Whether you’re a seasoned KTV goer who’s always ready to jam or the shy one who only sings when everyone’s arrowing you, it’s handy to have some iconic tunes mastered for when it’s time to take the stage. Get started on perfecting these 21 high-level Chinese karaoke songs so you’ll be sure to awe your friends and fam this CNY.
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From Eric Chou, Jolin Tsai, Hebe Tien to Mayday – almost everyone’s covered the latest Mandopop hit, “Your Name Engraved Herein” (刻在你心底的名字). Amassing over 25 million views on YouTube, this emotional hit about heartbreak is also the theme song of the Netflix movie of the same name that is equally as heart wrenching.
Now’s your turn to cue all the feels of this beautifully written song that will grip your heart from beginning till the end. No crazy high notes involved, but it’ll require every ounce of emotion in you.
Hitting high notes is one thing, but if you can also reach low notes without your voice becoming airy, hats off – you’re on another level.
To show off your vocal range, go for G.E.M’s “Bubble” (泡沫) that’ll challenge you with a bassy verse and soprano-level chorus that’ll leave everyone clapping in awe when you hit that high note. But really, any of her other songs and renditions would do the trick.
For 90s kids, a KTV sesh isn’t complete if there’s no Jay Chou song marathon. While “An Jing” and “Qing Tian” are definite must-sings, enter “Coral Sea” (珊瑚海) for a fun duet by the King of Mandopop to belt with your SO and impress your family.
Die hard fans will not only remember the lyrics of this 2005 classic by heart, but are able to nail the high-level harmonies by Jay and Lara, too.
There’s hardly any doubt that JJ Lin lives up to his unofficial nickname of “Walking CD”, but his performances on the Chinese singing variety show “Sound Of My Dreams” have cemented this reputation.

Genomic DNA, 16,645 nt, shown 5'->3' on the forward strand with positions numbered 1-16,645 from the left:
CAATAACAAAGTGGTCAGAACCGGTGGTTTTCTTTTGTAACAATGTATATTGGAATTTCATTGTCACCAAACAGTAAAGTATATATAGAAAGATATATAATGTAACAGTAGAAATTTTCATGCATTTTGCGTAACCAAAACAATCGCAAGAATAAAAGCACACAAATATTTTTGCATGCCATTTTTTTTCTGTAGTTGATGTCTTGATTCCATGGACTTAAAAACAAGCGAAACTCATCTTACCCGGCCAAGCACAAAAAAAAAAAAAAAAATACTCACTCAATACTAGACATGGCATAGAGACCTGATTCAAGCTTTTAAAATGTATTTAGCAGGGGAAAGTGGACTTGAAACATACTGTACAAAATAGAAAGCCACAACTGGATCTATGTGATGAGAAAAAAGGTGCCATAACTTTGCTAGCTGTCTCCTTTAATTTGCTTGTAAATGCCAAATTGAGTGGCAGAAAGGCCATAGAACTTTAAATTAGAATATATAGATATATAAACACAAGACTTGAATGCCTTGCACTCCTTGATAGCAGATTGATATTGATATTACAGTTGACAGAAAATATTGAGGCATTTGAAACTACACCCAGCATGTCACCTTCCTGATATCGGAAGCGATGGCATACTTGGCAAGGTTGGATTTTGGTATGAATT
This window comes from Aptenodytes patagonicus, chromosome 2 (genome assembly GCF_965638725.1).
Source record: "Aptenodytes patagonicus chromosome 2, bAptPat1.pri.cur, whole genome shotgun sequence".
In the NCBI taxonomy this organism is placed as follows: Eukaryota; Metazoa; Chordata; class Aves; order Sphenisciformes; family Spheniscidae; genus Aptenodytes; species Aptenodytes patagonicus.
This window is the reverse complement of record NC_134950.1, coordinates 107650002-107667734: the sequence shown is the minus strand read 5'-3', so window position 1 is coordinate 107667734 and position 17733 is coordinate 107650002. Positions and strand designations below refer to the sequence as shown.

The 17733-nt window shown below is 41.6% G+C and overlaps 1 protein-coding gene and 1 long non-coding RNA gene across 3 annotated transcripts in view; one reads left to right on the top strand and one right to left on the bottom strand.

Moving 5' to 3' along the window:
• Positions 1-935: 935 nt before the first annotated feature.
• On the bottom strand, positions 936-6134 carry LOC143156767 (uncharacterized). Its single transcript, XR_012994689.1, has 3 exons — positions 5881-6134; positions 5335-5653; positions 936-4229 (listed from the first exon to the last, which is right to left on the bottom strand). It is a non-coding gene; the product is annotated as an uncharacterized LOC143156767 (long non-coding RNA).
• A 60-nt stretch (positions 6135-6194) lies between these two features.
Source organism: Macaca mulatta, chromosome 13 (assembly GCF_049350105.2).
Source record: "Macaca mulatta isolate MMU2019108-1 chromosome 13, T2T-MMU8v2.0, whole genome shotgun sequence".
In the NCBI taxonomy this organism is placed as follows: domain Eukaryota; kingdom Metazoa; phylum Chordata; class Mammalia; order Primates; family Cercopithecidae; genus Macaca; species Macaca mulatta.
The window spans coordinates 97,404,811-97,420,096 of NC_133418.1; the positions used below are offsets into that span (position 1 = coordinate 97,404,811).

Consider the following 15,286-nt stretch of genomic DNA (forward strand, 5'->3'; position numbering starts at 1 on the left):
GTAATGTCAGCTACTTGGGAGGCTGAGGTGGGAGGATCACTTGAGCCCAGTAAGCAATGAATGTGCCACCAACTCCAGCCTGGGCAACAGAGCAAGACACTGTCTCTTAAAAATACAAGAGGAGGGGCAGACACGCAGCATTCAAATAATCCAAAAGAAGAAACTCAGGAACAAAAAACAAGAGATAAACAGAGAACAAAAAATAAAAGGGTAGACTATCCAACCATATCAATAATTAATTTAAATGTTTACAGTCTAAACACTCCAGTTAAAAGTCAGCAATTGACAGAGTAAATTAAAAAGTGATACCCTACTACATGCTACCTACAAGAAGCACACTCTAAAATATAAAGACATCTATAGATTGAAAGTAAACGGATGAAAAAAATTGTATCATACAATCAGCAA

One particular standout was his flawless rendition of “What Is The Point Of Winning The World If I Lose You” (输了你赢了世界又如何). When the beat drops for the chorus, get ready to put your lung power to the test.
Melancholic, deep and powerful – if your voice is like that, show it off with A-lin’s “A Kind of Sorrow” (有一种悲伤) – a bawl-worthy OST of the movie “More Than Blue” that’ve made many leave the cinema with swollen eyes.
This one’s for the lads in the room who can rock some charismatic bassy vocals. The beats and melody are so addictive it will be an earworm in your head hours after a KTV sesh. The undulating notes in the chorus might require some vocal gymnastics, but a little bit of practice will make it work.
Yoga Lin may be known for his hits like “Fairy Tale” (说谎) and “Unrequited” (浪费), but a relatively under-the-radar title, “Detour” (兜圈) started trending after a Sing! China contestant started a viral social media challenge. Its hashtag on Douyin, the Chinese version of TikTok, literally translates to: “Is detour really that hard to sing?”
To answer that, try it and you’d be amazed by how the original singer pulled it off breezily. If you find it easy, maybe you’ll be a runner-up in the next Voice of China.
If you’ve got enough seh in you to pull off a rap, go all out with “Stranger in the North” (飘向北方). Go ahead and shoot your mouth off in rhythmic, rapid-fire verses – the chorus is practically an anthem, so you can catch your breath while everyone sings that part for you.
If your karaoke session involves older dialect-speaking relatives and family, you might want to impress with some old-school tunes. And no, you don’t have to always go for wa meng ti. This recent hit, “Back Here Again” (浪子回头) by EggPlantEgg is wholesome, catchy, and easy to master, even if your command of Hokkien is CMI.
The chorus may often be the toughest part of a song, but verses can be killer, too. That’s exactly the case for “Onion” (洋葱), written by Mayday’s Ah Xin for Yang Zong Wei, the winner of Taiwan’s variety singing competition, “One Million Star”.
Even if you’re comfortable with your lower register, the verse jumps around from low to high notes, making the tune hard to grasp. But hang in there for the chorus – it’s epic when everyone croons together like emotionally wounded lovers.